Poetry, VOLUME 8

Stephen Crane – “Yes, I Have A Thousand Tongues” [Poem]

StephenCrane1899Stephen Crane, poet and novelist (author of [easyazon_link asin=”B0083ZHYIU” locale=”US” new_window=”default” nofollow=”default” tag=”douloschristo-20″ add_to_cart=”default” cloaking=”default” localization=”default” popups=”default”]The Red Badge of Courage[/easyazon_link]) died on this day in 1900.

Stephen Crane (November 1, 1871 – June 5, 1900) was an American author. Prolific throughout his short life, he wrote notable works in the Realist tradition as well as early examples of American Naturalism and Impressionism. He is recognized by modern critics as one of the most innovative writers of his generation.

The eighth surviving child of Methodist parents, Crane began writing at the age of four and had published several articles by the age of 16. Having little interest in university studies, he left college in 1891 to work as a reporter and writer. Crane’s first novel was the 1893 Bowery tale Maggie: A Girl of the Streets, generally considered by critics to be the first work of American literary Naturalism. He won international acclaim in 1895 for his Civil War novel The Red Badge of Courage, which he wrote without having any battle experience. (via Wikipedia)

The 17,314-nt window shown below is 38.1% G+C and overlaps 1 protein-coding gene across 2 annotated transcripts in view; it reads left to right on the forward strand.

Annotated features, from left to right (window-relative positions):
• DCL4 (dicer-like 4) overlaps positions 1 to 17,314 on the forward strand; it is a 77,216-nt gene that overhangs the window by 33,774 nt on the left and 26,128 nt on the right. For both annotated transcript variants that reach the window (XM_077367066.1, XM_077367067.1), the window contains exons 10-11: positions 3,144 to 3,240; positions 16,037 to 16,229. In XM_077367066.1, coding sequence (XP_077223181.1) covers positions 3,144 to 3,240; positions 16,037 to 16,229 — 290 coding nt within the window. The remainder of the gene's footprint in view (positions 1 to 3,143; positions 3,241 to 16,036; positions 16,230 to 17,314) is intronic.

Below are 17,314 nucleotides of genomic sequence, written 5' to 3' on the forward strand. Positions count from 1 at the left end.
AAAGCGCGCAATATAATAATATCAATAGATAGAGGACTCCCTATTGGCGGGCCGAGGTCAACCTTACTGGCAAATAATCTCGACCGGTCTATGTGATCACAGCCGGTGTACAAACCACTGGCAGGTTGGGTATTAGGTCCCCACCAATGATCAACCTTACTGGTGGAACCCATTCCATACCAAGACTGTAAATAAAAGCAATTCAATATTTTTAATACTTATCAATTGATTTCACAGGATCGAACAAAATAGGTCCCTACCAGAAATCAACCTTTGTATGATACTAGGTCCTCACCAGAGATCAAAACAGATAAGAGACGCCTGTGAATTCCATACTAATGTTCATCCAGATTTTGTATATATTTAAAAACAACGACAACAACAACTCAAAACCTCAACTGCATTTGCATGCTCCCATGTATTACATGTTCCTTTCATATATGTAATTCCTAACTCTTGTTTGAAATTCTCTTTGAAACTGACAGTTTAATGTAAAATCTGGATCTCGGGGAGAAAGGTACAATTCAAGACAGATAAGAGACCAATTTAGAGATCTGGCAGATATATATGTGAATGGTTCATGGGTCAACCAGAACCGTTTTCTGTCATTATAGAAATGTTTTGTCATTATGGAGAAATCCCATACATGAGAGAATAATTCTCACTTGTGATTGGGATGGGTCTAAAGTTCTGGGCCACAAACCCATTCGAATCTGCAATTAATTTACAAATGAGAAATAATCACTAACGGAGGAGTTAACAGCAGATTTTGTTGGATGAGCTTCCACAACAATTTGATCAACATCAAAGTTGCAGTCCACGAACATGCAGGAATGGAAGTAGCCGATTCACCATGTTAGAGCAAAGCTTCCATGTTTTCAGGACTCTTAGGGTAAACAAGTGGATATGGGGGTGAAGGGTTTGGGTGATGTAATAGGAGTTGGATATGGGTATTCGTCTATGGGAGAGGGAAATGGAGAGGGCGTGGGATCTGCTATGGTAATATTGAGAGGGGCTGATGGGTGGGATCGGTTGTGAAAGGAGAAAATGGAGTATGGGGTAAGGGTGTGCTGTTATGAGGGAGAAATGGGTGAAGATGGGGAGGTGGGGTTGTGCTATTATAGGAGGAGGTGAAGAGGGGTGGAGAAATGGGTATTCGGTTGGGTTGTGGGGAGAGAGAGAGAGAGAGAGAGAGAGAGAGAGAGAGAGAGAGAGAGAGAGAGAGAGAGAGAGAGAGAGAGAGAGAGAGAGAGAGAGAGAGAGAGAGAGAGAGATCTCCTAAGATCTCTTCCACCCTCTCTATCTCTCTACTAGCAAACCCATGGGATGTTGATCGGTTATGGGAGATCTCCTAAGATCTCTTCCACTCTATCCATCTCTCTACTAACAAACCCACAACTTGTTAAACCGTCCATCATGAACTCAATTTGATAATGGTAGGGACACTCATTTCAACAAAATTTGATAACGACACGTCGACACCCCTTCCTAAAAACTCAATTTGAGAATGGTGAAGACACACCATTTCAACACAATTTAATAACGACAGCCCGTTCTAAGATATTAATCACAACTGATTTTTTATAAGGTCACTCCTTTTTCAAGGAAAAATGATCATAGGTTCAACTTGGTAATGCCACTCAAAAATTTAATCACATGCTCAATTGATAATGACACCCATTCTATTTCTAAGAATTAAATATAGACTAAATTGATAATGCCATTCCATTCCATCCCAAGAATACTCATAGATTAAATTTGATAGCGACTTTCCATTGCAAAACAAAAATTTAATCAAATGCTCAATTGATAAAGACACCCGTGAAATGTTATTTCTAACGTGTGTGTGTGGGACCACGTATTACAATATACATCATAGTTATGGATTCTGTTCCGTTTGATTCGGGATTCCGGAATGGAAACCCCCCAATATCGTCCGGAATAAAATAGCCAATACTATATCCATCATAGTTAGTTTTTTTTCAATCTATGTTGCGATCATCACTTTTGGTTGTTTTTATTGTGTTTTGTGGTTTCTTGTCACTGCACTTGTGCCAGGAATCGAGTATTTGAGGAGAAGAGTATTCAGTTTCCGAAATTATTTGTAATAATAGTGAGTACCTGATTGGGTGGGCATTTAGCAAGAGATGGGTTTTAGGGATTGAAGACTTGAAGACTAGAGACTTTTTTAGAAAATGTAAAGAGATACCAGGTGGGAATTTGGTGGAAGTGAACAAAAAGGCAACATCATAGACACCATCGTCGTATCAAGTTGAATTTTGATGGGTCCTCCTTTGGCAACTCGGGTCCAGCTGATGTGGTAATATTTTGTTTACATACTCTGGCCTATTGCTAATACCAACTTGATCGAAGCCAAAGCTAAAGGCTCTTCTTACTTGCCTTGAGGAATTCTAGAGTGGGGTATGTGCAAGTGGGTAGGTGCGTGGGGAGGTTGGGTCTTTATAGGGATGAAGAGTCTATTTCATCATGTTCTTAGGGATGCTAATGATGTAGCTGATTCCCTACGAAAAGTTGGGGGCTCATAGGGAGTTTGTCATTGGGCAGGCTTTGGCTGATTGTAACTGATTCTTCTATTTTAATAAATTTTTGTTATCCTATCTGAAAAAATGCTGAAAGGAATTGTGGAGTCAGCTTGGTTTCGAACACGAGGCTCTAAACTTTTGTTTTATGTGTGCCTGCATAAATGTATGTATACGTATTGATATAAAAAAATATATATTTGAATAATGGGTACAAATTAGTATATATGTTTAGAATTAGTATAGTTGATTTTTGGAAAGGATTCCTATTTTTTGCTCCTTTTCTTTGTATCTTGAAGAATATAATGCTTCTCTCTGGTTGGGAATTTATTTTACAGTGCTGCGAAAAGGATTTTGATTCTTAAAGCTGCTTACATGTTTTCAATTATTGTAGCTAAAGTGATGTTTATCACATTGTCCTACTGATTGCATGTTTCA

Here’s a favorite poem of his…

 

“Yes, I Have A Thousand Tongues”
Stephen Crane

(Found in The Black Riders and Other Lines)

 
IV

Yes, I have a thousand tongues,
And nine and ninety-nine lie.
Though I strive to use the one,
It will make no melody at my will,
But is dead in my mouth.

V

Once there came a man
Who said,
“Range me all men of the world in rows.”
And instantly
There was terrific clamor among the people
Against being ranged in rows.
There was a loud quarrel, world-wide.
It endured for ages;
And blood was shed
By those who would not stand in rows,
And by those who pined to stand in rows,
Eventually, the man went to death, weeping.
And those who staid in bloody scuffle
Knew not the great simplicity.

 




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C. Christopher Smith is the founding editor of The Englewood Review of Books. He is also author of a number of books, including most recently How the Body of Christ Talks: Recovering the Practice of Conversation in the Church (Brazos Press, 2019). Connect with him online at: C-Christopher-Smith.com


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